What requires consent for development?
The State Policy also outlines planning pathways for installing EVC units through the development with consent provisions. Section 2.124A permits electricity supply authorities or public authorities to develop EVC units on any land, provided they do not obstruct movement or interfere with firefighting equipment. For scenarios involving substations, electrical supply authorities can utilize this pathway.
In cases where homeowners lack access to a private garage or carport and need to park on the street, the development with a consent planning pathway allows them to install an EVC unit on public land (Section 2.124B). Homeowners can apply for a development application with the council for installation on public land, provided the electrical power is connected to the residential dwelling and cables are located underground.
Additionally, Section 2.124C allows for the development of EVC units in various zones or on land containing existing service stations, highway service centres, or car washing facilities.
How to maintain your electric vehicle battery for longevity?
Even though electric vehicle batteries generally last 15-20 years on average, like all batteries, they undergo ageing and wear. No need to fret, though – you can take several simple steps to enhance the health and lifespan of your EV battery, all of which we’ll cover in this blog.
Follow these six easy tips to care for your electric car battery and extend its life:
Limit the use of rapid and ultra-rapid EV charging
Rapid and ultra-rapid public EV chargers are great when your battery is running low and you need a quick charge. With high charging rates of 50kW and above, you can replenish your electric car in as little as 20-45 minutes.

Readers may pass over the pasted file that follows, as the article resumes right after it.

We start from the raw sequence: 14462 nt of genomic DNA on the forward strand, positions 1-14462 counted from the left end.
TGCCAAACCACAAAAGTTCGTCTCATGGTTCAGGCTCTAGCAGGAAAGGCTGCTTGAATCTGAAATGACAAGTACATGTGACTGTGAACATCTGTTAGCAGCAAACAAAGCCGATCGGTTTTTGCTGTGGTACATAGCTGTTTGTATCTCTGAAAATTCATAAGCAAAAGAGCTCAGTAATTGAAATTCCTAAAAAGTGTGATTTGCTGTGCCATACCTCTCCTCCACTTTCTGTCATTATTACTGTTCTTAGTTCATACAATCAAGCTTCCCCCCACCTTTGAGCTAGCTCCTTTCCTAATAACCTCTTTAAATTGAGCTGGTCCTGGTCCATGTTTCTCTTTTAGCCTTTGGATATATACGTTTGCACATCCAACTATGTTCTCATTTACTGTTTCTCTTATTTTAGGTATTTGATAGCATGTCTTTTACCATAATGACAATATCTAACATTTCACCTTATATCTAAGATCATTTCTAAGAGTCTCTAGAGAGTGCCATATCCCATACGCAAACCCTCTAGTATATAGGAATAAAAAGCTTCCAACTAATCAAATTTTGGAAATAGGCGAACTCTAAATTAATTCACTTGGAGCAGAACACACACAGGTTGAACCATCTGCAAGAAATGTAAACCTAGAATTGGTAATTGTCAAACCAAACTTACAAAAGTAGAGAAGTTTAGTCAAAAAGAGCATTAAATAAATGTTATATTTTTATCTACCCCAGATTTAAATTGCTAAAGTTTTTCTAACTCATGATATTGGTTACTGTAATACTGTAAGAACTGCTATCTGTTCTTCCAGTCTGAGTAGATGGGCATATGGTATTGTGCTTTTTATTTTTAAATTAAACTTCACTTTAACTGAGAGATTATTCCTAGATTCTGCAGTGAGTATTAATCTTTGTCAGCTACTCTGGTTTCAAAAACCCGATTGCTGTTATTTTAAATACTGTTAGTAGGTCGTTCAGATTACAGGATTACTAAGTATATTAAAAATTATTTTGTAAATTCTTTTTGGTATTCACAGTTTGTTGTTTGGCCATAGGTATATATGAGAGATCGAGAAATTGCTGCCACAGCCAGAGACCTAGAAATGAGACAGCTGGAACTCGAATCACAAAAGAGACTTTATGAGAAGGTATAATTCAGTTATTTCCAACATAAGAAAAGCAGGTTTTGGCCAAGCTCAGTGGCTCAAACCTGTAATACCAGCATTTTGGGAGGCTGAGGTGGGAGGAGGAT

These chargers are usually found in public places like supermarkets and hotels, and ultra-rapid EV charging points with rates of 150kW are often at motorway service stations.
While the allure of rapid charging for its quick turnaround may be strong for daily use, it’s crucial not to rely on these charging points exclusively for regular top-ups or full charges. High direct current (DC) charging rates, particularly those above 22kW, can strain your battery, leading to quicker degradation and reduced EV range over time.
Instead, reserve rapid charging for pre-long-journey top-ups and emergencies only. Frequent use of rapid charging could harm your electric car battery. For daily charging, industry experts recommend using a 3.6kW, 7kW, 11kW, or 22kW home electric car charger, as they impose less strain on the battery by utilizing AC (alternating current) from the grid. This not only offers cost benefits but also enhances convenience, especially if you invest in a home EV charger.
Maintain Your EV Charge Between 20-80%
If your EV battery frequently drops below a 20% charge, it can lead to decreased performance over time, causing range anxiety. Similarly, charging your lithium battery to 100% regularly can expedite degradation.
To optimize your EV battery’s health, avoid charging it to 100% every night, if possible. Keeping your charge between 20-80% puts the least strain on your battery. It’s a good practice to charge your EV up to 80% to minimize range anxiety or keep it within the 20-80% range for optimal performance.